How Computers Hinder Creativity11:00
The computer is a wonderful invention, but sometimes it can be more of a hindrance than a help. I’m not even talking about how distracting the internet is. We’ve all experienced how time sucking Facebook or YouTube can be, and they’re certainly not to be discredited for their part in the procrastination problem. But the whole process of sitting down to work at a computer is fraught with problems. We’ve all opened Word documents only to be met with writers block, or created a new blog post only to find that we’ve got nothing to say. And I think it’s something to do with the computer and the way we think.
When I open a blank Word document, my brain automatically thinks ‘Oh, it’s time to write now. I’m going to churn out a few thousand words and be super productive.’ My fingers rest on the keys and I’m ready to go. But nine times out of ten, I haven’t a clue what I’m actually going to write about, just this vague idea that I should be working on something. And that’s where the problem comes in. My brain connects ‘computer’ with ‘work’, not ‘idea generating’. So it takes quite a while (and many internet breaks) for it to have even one thought worth committing to the page.
When I first started editing my books, one of the things I learned early on was that I do my best brainstorming away from the computer. I take my notebook (made of paper) and my pen (with real ink) and leave the computer and its busy-bee mentality behind. Leaving the computer, it’s easier to give myself leave to think creatively and come up with strange and wonderful concepts than it is when I’m sitting in a space where I’m pressuring myself to come up with an idea, any idea, just so I can get on and start the writing I know I’m here for.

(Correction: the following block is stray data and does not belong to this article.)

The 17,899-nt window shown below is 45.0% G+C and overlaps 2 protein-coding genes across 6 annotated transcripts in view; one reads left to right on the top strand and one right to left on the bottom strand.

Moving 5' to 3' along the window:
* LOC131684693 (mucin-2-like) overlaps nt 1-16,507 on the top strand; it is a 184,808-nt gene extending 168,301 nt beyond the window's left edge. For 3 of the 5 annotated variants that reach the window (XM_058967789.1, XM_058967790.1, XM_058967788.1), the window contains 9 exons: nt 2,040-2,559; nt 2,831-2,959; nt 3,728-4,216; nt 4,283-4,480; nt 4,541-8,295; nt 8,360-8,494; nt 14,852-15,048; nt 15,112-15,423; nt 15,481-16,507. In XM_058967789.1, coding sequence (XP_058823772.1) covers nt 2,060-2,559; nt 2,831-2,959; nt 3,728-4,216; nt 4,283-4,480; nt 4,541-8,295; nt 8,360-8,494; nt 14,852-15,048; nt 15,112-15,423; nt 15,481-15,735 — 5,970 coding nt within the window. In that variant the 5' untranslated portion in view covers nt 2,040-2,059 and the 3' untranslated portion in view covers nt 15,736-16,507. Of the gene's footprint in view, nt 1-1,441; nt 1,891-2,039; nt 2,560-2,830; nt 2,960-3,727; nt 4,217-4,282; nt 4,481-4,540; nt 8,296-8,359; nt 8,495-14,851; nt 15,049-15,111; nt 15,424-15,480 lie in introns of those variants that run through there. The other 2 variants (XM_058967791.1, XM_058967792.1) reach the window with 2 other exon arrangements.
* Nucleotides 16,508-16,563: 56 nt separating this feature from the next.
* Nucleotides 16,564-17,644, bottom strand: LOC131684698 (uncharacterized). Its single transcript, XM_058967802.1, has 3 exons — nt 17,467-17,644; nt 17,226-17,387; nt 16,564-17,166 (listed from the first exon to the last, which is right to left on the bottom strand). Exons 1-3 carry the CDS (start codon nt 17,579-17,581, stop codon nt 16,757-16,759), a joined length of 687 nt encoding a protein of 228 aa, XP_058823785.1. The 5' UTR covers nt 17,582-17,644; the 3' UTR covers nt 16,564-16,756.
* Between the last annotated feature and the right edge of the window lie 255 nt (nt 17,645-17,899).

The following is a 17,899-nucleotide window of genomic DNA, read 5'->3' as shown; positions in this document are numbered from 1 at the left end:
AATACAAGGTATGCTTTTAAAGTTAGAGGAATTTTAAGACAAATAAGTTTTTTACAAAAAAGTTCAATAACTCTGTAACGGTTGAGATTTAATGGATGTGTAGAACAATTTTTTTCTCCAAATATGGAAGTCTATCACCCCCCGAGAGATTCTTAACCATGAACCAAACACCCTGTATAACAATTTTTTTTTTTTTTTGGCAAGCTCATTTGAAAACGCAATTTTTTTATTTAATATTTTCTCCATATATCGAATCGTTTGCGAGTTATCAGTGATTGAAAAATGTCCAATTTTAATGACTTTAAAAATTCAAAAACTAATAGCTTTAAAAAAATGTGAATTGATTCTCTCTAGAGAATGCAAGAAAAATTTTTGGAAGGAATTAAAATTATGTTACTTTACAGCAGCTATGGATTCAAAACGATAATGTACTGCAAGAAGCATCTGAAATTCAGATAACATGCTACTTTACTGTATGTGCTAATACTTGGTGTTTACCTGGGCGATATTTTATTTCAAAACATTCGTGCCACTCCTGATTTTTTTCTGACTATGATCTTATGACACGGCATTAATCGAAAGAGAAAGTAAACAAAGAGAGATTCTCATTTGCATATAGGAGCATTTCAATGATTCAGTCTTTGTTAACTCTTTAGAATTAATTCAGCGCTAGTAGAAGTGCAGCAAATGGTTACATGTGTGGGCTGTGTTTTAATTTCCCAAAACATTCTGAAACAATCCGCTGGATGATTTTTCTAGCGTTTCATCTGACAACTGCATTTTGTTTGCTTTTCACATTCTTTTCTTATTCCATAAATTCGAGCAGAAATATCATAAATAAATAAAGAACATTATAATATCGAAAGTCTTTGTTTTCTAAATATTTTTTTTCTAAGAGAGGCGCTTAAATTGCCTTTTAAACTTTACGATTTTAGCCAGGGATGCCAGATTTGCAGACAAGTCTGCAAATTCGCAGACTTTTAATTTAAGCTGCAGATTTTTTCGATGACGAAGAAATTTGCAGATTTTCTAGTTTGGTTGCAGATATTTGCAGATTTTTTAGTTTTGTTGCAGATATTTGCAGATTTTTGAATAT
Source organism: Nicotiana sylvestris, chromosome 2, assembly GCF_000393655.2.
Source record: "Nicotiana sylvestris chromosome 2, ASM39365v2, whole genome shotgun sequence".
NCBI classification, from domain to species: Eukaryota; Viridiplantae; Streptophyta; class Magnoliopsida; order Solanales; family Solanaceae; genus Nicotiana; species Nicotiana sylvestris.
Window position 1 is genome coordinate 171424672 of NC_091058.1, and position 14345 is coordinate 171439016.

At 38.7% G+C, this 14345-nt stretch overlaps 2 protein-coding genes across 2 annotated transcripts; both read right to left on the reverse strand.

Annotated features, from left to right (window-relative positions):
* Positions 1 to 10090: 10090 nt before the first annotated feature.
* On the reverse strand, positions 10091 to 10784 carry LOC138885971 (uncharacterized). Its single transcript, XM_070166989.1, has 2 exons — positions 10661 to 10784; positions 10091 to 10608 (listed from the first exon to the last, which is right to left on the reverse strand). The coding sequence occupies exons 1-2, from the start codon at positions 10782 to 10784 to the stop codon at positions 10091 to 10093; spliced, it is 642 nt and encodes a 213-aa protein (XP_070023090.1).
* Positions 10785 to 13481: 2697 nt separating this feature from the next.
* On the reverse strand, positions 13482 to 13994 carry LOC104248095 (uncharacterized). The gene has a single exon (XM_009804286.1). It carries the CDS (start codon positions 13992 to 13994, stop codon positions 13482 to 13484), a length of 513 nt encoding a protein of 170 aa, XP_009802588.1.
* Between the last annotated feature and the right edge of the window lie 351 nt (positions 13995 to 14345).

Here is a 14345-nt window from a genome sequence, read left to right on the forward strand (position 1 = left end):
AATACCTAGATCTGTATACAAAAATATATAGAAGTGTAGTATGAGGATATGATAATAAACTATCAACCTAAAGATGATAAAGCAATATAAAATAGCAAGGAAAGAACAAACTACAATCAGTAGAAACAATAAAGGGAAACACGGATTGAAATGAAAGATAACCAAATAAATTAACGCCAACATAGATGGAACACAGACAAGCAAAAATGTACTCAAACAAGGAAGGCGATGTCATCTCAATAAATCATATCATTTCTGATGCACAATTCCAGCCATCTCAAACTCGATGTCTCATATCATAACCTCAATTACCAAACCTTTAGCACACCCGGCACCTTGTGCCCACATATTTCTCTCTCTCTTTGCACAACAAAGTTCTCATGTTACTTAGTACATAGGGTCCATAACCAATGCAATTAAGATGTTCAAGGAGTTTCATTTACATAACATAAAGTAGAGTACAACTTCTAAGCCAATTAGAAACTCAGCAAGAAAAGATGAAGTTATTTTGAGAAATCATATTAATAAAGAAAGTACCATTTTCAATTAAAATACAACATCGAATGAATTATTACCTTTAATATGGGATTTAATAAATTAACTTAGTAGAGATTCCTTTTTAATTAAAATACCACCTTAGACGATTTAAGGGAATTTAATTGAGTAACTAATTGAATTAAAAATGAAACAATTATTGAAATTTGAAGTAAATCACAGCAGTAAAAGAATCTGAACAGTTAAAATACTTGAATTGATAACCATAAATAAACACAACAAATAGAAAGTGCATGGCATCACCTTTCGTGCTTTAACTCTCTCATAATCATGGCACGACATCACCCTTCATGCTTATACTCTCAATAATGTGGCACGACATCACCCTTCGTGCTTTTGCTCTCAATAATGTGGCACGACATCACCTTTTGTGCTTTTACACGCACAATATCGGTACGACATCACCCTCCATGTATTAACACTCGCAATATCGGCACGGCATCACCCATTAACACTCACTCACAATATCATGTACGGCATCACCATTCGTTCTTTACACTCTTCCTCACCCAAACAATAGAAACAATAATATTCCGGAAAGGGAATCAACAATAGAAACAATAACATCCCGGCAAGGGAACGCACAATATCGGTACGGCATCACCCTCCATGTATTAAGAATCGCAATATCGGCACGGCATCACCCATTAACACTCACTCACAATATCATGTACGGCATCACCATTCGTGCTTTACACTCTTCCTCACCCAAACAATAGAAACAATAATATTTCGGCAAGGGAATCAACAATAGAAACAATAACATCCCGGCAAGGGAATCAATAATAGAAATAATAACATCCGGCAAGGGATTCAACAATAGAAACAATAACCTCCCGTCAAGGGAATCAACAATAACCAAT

The desk is where it all comes together; all that brainstorming, turning over of ideas, and generating of a plan. But without that plan and that creative time away from the desk, writing can be incredibly difficult. The computer is an amazing tool, and I’m certainly glad that I have one. But it can also exert a huge amount of pressure on us writers to be creative, to have amazing ideas. And creativity under pressure is hard to come by. So, if you’re drawing a blank on what to write, step away from the computer. Take your pen and paper and just relax. Doodle, write down random thoughts, muse on the science of pizza cravings, anything that will relax your mind and leave it open to new ideas. And when those ideas arrive, the computer will be waiting to help you turn those amazing concepts into reality.
What do you do when you’re brainstorming? How do you conquer the fear of the blank page? Do you, like me, find it hard to generate ideas when sitting at the computer?